Genesis and Genes (Feldheim, 2013) is now available in selected bookstores in Israel. A shipment is making its way to the USA, and then to South Africa and elsewhere. In the meantime, I intend to post a number of sample passages. Here is the first.
From the Foreword by Rabbi Dr. Dovid Gottlieb:
In the early 1960s Stanley Milgram, a psychologist at Yale University, conducted one of the most famous series of experiments in the history of psychology. Students were paid a small sum to participate in what they understood would be “a study of memory and learning”. A white-coated experimenter assigned to pairs of volunteers the role of teacher and learner. The learner was told he had to memorise lists of word pairs; if he could not recall them, the teacher was asked to give the learner, who was strapped into a chair, a small electric shock. With each incorrect answer, the voltage rose, and the teacher was forced to watch as the learner progressed from small grunts of discomfort to screams of agony.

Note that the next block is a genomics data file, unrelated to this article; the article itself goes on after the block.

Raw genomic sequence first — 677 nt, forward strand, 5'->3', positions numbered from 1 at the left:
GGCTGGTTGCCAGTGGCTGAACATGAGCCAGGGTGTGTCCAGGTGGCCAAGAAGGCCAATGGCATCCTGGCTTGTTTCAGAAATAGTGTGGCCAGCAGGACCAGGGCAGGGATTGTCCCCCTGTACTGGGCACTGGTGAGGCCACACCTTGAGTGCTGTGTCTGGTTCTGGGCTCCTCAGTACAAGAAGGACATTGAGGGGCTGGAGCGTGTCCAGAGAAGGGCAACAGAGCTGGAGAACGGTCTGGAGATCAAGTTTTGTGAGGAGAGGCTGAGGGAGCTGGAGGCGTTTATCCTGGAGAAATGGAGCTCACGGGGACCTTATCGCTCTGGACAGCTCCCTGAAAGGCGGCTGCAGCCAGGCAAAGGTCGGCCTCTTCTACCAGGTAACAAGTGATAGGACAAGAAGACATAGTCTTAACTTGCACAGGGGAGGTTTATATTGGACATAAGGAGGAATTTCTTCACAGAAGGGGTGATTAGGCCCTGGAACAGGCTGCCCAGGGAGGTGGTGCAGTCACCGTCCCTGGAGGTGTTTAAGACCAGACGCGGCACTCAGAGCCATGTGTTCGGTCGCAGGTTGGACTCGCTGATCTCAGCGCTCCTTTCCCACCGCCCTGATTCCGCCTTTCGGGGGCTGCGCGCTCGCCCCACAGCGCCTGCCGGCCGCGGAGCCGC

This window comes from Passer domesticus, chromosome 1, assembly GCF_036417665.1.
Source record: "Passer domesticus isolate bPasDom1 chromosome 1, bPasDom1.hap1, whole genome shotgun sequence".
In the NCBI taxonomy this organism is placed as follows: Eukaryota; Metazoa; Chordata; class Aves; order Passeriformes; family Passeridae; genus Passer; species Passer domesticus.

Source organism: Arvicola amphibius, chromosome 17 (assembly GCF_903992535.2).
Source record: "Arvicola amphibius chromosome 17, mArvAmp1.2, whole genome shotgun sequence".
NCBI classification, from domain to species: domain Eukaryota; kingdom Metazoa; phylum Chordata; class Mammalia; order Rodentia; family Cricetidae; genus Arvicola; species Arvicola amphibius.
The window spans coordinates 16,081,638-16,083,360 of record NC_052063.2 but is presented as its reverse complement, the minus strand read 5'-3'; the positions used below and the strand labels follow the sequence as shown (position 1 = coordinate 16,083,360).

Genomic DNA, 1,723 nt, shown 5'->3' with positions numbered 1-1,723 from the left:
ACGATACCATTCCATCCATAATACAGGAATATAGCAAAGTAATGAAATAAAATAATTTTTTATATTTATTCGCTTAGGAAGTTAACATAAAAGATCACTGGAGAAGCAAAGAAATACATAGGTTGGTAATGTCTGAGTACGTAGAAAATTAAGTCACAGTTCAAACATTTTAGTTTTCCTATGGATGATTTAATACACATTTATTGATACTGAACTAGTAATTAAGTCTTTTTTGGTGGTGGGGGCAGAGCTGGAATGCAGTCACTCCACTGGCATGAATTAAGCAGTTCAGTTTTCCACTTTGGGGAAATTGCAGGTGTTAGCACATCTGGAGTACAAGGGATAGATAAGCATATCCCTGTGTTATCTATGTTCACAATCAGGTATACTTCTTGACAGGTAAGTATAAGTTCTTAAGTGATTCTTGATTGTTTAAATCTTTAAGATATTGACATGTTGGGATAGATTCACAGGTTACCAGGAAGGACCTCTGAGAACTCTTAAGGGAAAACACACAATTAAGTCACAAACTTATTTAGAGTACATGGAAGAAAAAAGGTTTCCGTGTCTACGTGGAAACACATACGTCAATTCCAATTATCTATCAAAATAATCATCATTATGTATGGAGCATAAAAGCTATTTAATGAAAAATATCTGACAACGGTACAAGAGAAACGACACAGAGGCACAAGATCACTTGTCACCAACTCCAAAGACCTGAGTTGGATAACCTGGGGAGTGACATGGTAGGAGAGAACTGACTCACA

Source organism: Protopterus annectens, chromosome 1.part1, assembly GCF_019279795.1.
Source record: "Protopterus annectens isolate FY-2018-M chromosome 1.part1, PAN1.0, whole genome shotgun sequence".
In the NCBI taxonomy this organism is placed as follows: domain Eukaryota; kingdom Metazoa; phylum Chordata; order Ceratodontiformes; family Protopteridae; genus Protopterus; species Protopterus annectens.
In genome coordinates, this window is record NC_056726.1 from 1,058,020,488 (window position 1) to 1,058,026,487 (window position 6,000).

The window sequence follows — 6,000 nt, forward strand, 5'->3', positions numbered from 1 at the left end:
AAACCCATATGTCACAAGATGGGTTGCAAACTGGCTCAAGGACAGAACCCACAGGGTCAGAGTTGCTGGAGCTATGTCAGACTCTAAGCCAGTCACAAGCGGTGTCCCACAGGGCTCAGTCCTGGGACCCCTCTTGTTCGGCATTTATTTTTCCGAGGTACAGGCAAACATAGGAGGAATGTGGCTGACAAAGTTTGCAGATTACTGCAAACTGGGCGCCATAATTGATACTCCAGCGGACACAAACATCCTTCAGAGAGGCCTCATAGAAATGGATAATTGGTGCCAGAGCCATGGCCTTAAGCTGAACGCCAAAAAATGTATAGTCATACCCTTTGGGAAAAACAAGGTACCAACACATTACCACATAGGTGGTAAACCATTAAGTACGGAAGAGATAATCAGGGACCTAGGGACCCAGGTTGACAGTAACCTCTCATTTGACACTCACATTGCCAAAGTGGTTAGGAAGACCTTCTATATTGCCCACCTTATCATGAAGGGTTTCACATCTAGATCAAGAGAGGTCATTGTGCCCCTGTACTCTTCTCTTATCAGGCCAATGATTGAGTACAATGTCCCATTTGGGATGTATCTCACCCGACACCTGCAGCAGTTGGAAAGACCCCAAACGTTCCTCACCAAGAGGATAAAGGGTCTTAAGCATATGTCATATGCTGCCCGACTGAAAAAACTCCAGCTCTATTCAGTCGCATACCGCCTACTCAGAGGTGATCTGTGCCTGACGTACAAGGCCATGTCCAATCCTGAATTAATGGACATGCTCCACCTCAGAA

What the teacher did not know was that there was actually no current running between his control box and the learner‘s chair, and that the learner was in fact an actor who was only pretending to get painful shocks. The real focus of the experiment was not the victim, but the teacher turning the dial. How would he cope with administering pain to a defenceless human being? Despite their reservations, most of the subjects continued to follow the orders of the experimenter and inflict progressively greater shocks on the learner. Indeed, as Milgram noted, “… a substantial proportion continue to the last shock on the generator.” This happened even when they could hear the cries of the learner, and even when that person pleaded to be released. Over the years, the Milgram experiment has been replicated around the world with similar outcomes. 
 See http://knol.google.com/k/obedience-to-authority#. Retrieved 23rd July 2011. Milgram reported his results in his 1974 book Obedience to Authority.